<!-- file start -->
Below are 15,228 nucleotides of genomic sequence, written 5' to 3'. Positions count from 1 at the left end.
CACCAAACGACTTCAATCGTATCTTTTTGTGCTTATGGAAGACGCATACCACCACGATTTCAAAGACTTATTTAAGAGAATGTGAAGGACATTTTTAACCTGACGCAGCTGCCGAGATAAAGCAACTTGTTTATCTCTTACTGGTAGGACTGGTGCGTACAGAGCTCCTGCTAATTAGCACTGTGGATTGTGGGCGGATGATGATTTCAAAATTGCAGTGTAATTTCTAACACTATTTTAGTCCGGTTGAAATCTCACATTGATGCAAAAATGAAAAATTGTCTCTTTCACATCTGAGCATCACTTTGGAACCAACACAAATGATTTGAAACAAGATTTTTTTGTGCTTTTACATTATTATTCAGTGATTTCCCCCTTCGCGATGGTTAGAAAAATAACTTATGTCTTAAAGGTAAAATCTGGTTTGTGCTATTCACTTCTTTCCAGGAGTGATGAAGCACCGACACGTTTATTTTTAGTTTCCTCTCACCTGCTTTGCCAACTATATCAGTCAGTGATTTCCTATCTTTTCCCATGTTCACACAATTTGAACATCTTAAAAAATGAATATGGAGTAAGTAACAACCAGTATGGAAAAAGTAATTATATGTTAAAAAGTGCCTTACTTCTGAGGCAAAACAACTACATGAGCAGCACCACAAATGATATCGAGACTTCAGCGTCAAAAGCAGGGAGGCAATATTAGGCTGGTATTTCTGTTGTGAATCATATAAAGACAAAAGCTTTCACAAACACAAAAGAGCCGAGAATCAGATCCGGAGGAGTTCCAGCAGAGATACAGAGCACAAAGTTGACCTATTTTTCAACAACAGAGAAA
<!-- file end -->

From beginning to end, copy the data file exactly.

Below are 15,228 nucleotides of genomic sequence, written 5' to 3'. Positions count from 1 at the left end.
CACCAAACGACTTCAATCGTATCTTTTTGTGCTTATGGAAGACGCATACCACCACGATTTCAAAGACTTATTTAAGAGAATGTGAAGGACATTTTTAACCTGACGCAGCTGCCGAGATAAAGCAACTTGTTTATCTCTTACTGGTAGGACTGGTGCGTACAGAGCTCCTGCTAATTAGCACTGTGGATTGTGGGCGGATGATGATTTCAAAATTGCAGTGTAATTTCTAACACTATTTTAGTCCGGTTGAAATCTCACATTGATGCAAAAATGAAAAATTGTCTCTTTCACATCTGAGCATCACTTTGGAACCAACACAAATGATTTGAAACAAGATTTTTTTGTGCTTTTACATTATTATTCAGTGATTTCCCCCTTCGCGATGGTTAGAAAAATAACTTATGTCTTAAAGGTAAAATCTGGTTTGTGCTATTCACTTCTTTCCAGGAGTGATGAAGCACCGACACGTTTATTTTTAGTTTCCTCTCACCTGCTTTGCCAACTATATCAGTCAGTGATTTCCTATCTTTTCCCATGTTCACACAATTTGAACATCTTAAAAAATGAATATGGAGTAAGTAACAACCAGTATGGAAAAAGTAATTATATGTTAAAAAGTGCCTTACTTCTGAGGCAAAACAACTACATGAGCAGCACCACAAATGATATCGAGACTTCAGCGTCAAAAGCAGGGAGGCAATATTAGGCTGGTATTTCTGTTGTGAATCATATAAAGACAAAAGCTTTCACAAACACAAAAGAGCCGAGAATCAGATCCGGAGGAGTTCCAGCAGAGATACAGAGCACAAAGTTGACCTATTTTTCAACAACAGAGAAA